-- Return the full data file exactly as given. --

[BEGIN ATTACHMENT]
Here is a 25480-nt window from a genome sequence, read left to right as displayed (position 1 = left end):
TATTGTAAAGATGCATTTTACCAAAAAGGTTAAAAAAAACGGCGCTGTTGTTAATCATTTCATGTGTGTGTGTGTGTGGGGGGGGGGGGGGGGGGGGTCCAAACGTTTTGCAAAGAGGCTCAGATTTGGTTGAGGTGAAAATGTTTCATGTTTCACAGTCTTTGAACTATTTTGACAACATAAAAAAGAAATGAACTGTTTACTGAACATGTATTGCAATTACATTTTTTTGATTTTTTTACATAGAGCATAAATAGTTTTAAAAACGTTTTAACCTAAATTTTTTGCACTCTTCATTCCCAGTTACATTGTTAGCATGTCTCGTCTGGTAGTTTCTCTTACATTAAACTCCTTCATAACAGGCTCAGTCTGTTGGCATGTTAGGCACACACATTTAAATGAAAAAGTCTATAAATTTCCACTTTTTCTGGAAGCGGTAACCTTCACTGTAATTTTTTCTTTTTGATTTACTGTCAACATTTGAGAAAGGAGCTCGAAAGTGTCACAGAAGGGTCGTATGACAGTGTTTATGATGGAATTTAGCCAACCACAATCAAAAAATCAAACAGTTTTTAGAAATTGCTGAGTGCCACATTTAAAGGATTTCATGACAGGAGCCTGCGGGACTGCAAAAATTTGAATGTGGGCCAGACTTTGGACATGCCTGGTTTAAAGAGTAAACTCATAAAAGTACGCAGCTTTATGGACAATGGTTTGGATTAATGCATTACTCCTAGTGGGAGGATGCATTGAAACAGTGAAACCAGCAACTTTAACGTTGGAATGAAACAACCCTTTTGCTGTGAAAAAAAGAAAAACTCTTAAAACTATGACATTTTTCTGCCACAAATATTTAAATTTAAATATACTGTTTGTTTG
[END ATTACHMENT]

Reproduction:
Here is a 25480-nt window from a genome sequence, read left to right as displayed (position 1 = left end):
TATTGTAAAGATGCATTTTACCAAAAAGGTTAAAAAAAACGGCGCTGTTGTTAATCATTTCATGTGTGTGTGTGTGTGGGGGGGGGGGGGGGGGGGGTCCAAACGTTTTGCAAAGAGGCTCAGATTTGGTTGAGGTGAAAATGTTTCATGTTTCACAGTCTTTGAACTATTTTGACAACATAAAAAAGAAATGAACTGTTTACTGAACATGTATTGCAATTACATTTTTTTGATTTTTTTACATAGAGCATAAATAGTTTTAAAAACGTTTTAACCTAAATTTTTTGCACTCTTCATTCCCAGTTACATTGTTAGCATGTCTCGTCTGGTAGTTTCTCTTACATTAAACTCCTTCATAACAGGCTCAGTCTGTTGGCATGTTAGGCACACACATTTAAATGAAAAAGTCTATAAATTTCCACTTTTTCTGGAAGCGGTAACCTTCACTGTAATTTTTTCTTTTTGATTTACTGTCAACATTTGAGAAAGGAGCTCGAAAGTGTCACAGAAGGGTCGTATGACAGTGTTTATGATGGAATTTAGCCAACCACAATCAAAAAATCAAACAGTTTTTAGAAATTGCTGAGTGCCACATTTAAAGGATTTCATGACAGGAGCCTGCGGGACTGCAAAAATTTGAATGTGGGCCAGACTTTGGACATGCCTGGTTTAAAGAGTAAACTCATAAAAGTACGCAGCTTTATGGACAATGGTTTGGATTAATGCATTACTCCTAGTGGGAGGATGCATTGAAACAGTGAAACCAGCAACTTTAACGTTGGAATGAAACAACCCTTTTGCTGTGAAAAAAAGAAAAACTCTTAAAACTATGACATTTTTCTGCCACAAATATTTAAATTTAAATATACTGTTTGTTTG